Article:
Tom Steitz, Nobel Laureate, known for his ground-breaking work on the structural basis of the central dogma including the ribosome, died on Tuesday 9th October, at the age of 78. Tom was Sterling Professor of Molecular Biophysics and Biochemistry, and Professor of Chemistry at Yale University, USA. He and his wife Joan were postdoctoral scientists at the LMB for 3 years from 1967 to 1970. They remained good friends of the LMB all their lives.
Tom was born on 23rd August 1940 in Milwaukee, Wisconsin, USA. He attended Lawrence College, USA on a full scholarship, majoring in Chemistry and then became a graduate student at Harvard. He initially planned to work on biophysical studies of nucleic acids, but after attending lectures given by Max Perutz, in which Max presented the first atomic resolution protein crystal structure, that of myoglobin, he was enthused to do protein crystallography. He joined W N (Bill) Lipscomb’s group, and undertook his PhD working on the structure and mechanism of carboxypeptidase A.
In 1967, Tom joined the LMB as a postdoc, working in David Blow’s group on the structure of chymotrypsin, alongside Richard Henderson, then a young graduate student. Tom and Richard worked together on determining the X-ray crystal structures of chymotrypsin complexes with substrate analogues. They determined several structures, including the complex with N-formyl tryptophan at 2.7Å resolution. From this structure they could confirm and elaborate on the catalytic mechanism of peptide bond hydrolysis by chymotrypsin. With advice from Brian Hartley, they were also able to build a homology model of trypsin to understand how it recognises Arg or Lys sidechains, the source of its substrate specificity. Tom described his time at LMB as “the most important time in the development of my future research direction and my perspective on how creative science should best be done”.
Tom moved to Yale in 1970 to set up his own lab, and began by determining the structure of hexokinase, an enzyme that phosphorylates hexoses (six-carbon sugars), forming hexose phosphate. The enzyme was one of the early examples of allostery. His lab then concentrated on the structural basis of the central dogma of molecular biology, DNA->RNA->protein. His group worked out the structures of tRNA synthetases and their complexes, the Klenow fragment of DNA polymerase, Taq polymerase, T4 DNA polymerase, T7 RNA polymerase, HIV reverse transcriptase, recA and many other enzymes and co-factors that form the central core of structural molecular biology. This work culminated in a collaboration with Peter Moore (another LMB alumnus), on the structure of the 50S ribosomal subunit and its complexes with many substrates to help elucidate the mechanism of peptidyl transfer. The work definitively established that the ribosome is a ribozyme. Tom’s lab also obtained the structures of complexes with many families of antibiotics (the ribosome is a major target of antibiotics) and and was one of the founders of Rib-X Pharmaceuticals (now Melinta Therapeutics) to design and create new antibiotics to combat resistant bacterial strains.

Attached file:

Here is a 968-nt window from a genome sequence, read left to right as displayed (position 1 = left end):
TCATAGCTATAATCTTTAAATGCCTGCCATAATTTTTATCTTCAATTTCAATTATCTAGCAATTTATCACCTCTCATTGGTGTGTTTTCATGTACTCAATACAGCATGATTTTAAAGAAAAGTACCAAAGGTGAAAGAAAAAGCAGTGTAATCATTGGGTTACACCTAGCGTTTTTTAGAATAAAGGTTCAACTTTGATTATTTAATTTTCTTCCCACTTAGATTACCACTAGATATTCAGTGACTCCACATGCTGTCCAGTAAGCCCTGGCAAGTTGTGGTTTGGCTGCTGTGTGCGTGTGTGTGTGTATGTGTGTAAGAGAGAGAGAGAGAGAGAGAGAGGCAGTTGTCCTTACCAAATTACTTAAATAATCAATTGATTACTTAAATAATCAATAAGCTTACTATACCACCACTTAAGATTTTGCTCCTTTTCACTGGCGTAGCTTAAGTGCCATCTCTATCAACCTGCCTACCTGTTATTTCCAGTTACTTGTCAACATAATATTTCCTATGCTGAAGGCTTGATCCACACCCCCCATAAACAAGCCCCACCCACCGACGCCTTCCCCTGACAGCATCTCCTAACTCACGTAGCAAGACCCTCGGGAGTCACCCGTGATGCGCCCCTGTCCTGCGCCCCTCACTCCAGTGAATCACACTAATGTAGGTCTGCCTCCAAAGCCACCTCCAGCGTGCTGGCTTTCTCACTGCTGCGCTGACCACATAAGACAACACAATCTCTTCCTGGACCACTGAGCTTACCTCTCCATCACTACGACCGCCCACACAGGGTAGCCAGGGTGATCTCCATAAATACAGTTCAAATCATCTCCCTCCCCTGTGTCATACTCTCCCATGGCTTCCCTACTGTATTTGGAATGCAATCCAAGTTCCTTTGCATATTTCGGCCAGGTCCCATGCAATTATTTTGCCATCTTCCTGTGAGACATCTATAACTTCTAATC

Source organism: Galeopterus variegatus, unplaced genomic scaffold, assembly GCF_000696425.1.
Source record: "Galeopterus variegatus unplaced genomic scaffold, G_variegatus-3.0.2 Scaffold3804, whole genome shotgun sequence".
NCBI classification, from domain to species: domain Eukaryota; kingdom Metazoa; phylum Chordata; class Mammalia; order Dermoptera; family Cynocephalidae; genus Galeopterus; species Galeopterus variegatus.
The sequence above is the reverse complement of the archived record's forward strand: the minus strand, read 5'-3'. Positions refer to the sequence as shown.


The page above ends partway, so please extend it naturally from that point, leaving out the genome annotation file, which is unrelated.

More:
Tom stayed at Yale for the rest of his career, helping to make it the place it is today. For his work on the ribosome, Tom received the 2009 Nobel Prize in Chemistry with Ada Yonath and Venki Ramakrishnan. He was a member of the National Academy of Sciences, a Fellow of the American Academy of Arts and Sciences, a Howard Hughes Medical Institute Investigator and a Fellow of the American Academy of Microbiology. He was elected a Foreign Member of the Royal Society in 2011.
Jan Löwe, LMB Director, commented, “Tom was a trailblazer, constantly pushing the boundaries of crystallography to tackle fundamental problems. Many of his structures took years and often over a decade to solve. Tom also remained an ardent supporter of the LMB throughout his career. He will be sorely missed.”
Richard Henderson, who had a bench in Tom’s lab at Yale in 1972-73 and worked with Tom at LMB in the 1960s, said “Tom was a wonderful scientist who had both a vision and the ability to deliver numerous ground-breaking scientific research accomplishments. He was an all-round expert, skilled as an experimentalist, visionary, mentor and leader. His students were often worried about being outclassed when Tom would roll up his sleeves and get back to the bench”.
Venki Ramakrishnan, who was a postdoc at Yale with Tom’s collaborator Peter Moore, said “Tom was one of the great structural biologists of our era who has left a huge legacy both in his work and in the large number of leading scientists he has trained. He was both an inspirational role model and a warm and supportive personal friend. I will deeply miss him.”